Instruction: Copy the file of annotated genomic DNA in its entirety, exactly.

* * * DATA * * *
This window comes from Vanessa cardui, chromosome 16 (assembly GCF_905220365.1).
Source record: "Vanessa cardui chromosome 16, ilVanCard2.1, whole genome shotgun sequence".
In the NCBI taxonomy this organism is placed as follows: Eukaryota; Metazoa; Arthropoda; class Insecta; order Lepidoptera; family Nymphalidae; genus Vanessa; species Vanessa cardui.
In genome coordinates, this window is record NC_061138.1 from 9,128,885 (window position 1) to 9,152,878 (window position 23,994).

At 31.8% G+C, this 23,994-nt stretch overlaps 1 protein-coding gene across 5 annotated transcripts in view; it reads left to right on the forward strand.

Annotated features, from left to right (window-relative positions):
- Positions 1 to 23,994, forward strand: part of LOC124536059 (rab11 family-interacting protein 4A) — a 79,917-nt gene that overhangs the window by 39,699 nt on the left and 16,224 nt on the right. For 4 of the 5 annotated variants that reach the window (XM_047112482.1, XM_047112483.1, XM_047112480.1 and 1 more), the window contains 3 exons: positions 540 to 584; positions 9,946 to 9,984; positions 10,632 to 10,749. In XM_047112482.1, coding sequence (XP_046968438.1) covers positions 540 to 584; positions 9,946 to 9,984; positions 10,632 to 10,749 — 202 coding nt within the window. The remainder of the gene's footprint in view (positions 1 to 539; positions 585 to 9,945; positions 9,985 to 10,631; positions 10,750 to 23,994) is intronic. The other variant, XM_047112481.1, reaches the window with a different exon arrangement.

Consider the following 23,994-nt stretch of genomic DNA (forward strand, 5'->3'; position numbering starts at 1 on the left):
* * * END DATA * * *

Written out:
This window comes from Vanessa cardui, chromosome 16 (assembly GCF_905220365.1).
Source record: "Vanessa cardui chromosome 16, ilVanCard2.1, whole genome shotgun sequence".
In the NCBI taxonomy this organism is placed as follows: Eukaryota; Metazoa; Arthropoda; class Insecta; order Lepidoptera; family Nymphalidae; genus Vanessa; species Vanessa cardui.
In genome coordinates, this window is record NC_061138.1 from 9,128,885 (window position 1) to 9,152,878 (window position 23,994).

At 31.8% G+C, this 23,994-nt stretch overlaps 1 protein-coding gene across 5 annotated transcripts in view; it reads left to right on the forward strand.

Annotated features, from left to right (window-relative positions):
- Positions 1 to 23,994, forward strand: part of LOC124536059 (rab11 family-interacting protein 4A) — a 79,917-nt gene that overhangs the window by 39,699 nt on the left and 16,224 nt on the right. For 4 of the 5 annotated variants that reach the window (XM_047112482.1, XM_047112483.1, XM_047112480.1 and 1 more), the window contains 3 exons: positions 540 to 584; positions 9,946 to 9,984; positions 10,632 to 10,749. In XM_047112482.1, coding sequence (XP_046968438.1) covers positions 540 to 584; positions 9,946 to 9,984; positions 10,632 to 10,749 — 202 coding nt within the window. The remainder of the gene's footprint in view (positions 1 to 539; positions 585 to 9,945; positions 9,985 to 10,631; positions 10,750 to 23,994) is intronic. The other variant, XM_047112481.1, reaches the window with a different exon arrangement.

Consider the following 23,994-nt stretch of genomic DNA (forward strand, 5'->3'; position numbering starts at 1 on the left):